I realize now that my post is confusing- The rear dropout spacing is not the same as the length of
    axle you need. Ie: If you have a modern road bike with 130 mm spacing between the dropouts, you do
    not need a 130 mm axle. You need slightly longer so that there is some axle sticking out into each
    dropout, but not enough that it is flush with the outside of the dropout face. For instance, if your
    dropouts are 5 mm thick, and your hub spacing is 130mm, then an axle length of 136 mm would probably
    be fine. I imagine that axles are already pre-cut to appropriate lengths for various spacings, so
    any guesswork will be eliminated.
     
  5. christie-<< is it possible to convert a non-quick release wheel to quick release? is this a
    stupid question?

    There are no stupid questions, just stupid answers.

    yes you can, all you need is hollow axles of the same thread pitch as the solid ones(for the cones
    and nuts), ,proper length for your frameset and a quick release and a good wrench to do it all.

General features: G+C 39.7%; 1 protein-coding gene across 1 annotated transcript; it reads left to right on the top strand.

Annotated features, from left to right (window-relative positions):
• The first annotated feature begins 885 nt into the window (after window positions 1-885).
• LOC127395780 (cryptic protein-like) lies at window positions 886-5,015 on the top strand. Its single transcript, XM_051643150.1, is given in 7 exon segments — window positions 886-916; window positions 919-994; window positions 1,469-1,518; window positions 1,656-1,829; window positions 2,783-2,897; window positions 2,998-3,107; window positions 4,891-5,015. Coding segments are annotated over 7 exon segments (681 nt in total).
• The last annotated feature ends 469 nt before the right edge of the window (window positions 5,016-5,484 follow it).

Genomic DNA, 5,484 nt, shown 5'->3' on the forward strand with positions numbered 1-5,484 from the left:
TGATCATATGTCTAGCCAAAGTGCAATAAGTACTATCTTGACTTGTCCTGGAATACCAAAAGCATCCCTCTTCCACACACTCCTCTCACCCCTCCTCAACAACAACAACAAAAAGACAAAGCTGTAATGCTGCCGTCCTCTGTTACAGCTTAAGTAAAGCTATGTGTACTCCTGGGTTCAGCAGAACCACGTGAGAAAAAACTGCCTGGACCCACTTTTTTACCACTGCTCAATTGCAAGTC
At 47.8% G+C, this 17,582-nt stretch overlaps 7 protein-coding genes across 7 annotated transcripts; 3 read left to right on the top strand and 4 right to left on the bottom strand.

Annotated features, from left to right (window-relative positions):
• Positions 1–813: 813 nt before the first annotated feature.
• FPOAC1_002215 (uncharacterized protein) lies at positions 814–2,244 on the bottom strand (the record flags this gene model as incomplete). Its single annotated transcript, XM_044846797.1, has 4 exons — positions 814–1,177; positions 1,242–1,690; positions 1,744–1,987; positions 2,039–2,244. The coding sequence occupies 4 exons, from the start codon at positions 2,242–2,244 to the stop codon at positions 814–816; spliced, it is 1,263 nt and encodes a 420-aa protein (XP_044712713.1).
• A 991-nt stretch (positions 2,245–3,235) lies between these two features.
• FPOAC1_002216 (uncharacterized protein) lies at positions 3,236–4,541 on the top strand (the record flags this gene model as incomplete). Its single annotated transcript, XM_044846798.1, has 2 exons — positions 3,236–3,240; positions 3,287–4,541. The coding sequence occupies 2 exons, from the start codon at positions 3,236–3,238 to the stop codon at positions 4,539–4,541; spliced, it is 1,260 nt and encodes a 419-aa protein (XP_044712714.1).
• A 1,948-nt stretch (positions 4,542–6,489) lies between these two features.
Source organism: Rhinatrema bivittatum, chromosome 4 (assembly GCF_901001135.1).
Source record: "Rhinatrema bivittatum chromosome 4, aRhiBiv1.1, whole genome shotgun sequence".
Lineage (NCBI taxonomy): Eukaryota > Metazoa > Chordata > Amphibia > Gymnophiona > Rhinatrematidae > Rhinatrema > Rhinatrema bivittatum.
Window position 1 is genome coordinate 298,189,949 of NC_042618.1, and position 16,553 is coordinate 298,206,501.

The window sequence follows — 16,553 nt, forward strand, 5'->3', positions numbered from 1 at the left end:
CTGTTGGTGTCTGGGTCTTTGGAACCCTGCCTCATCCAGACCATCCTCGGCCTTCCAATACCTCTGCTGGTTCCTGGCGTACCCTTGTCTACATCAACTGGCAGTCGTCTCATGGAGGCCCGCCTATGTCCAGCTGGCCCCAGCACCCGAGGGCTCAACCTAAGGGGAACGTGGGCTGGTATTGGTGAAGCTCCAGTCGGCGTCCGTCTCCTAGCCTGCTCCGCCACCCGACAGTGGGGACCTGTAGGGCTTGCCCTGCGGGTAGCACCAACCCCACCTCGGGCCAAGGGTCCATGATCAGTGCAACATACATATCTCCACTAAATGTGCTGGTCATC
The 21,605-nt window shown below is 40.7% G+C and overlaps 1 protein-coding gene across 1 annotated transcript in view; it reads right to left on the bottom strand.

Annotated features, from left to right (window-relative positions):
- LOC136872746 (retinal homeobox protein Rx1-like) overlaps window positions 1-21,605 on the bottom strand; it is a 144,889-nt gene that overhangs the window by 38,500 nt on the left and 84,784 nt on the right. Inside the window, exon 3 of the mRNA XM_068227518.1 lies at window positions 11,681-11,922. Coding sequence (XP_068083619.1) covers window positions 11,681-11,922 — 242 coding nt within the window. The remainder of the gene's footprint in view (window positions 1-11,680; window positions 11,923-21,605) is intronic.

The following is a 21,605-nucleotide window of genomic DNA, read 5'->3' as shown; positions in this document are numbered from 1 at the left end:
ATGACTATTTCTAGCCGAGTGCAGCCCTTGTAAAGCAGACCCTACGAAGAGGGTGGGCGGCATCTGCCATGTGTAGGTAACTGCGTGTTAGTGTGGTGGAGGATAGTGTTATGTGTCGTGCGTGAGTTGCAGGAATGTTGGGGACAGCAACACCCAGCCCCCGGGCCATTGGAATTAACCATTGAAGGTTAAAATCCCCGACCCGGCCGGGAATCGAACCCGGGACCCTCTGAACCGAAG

Peter Chisholm Vecchio's Bicicletteria 1833 Pearl St. Boulder, CO, 80302
    (303)440-3535 http://www.vecchios.com "Ruote convenzionali costruite eccezionalmente bene"
     
  6. [email protected] (Linda Christie) wrote in message
    news:<[email protected]>...
    > is it possible to convert a non-quick release wheel to quick release? is this a stupid question?
    > sorry but i just had to ask.

    Sure you can. I just did it for my wife's old Fuji. I had to buy a hollow axle with bearing cones,
    locknuts and spacers (came in a kit) plus a Quick Release lever. It all came to about $30 at my
    LBS. Take your wheel to the bike store to be sure of getting the right parts. If, first, you remove
    your old axle by removing the LEFT side lock nut and cone, you might save a few dollars of
    disassembly charge.

    If it is for a rear wheel, you will need to pull the freewheel (I assume your bike is older and has
    one of these.) If you do not have a puller, your LBS can do it for you.

    Doing the job consists of making the spacers be the same length as the spacers on your old axle.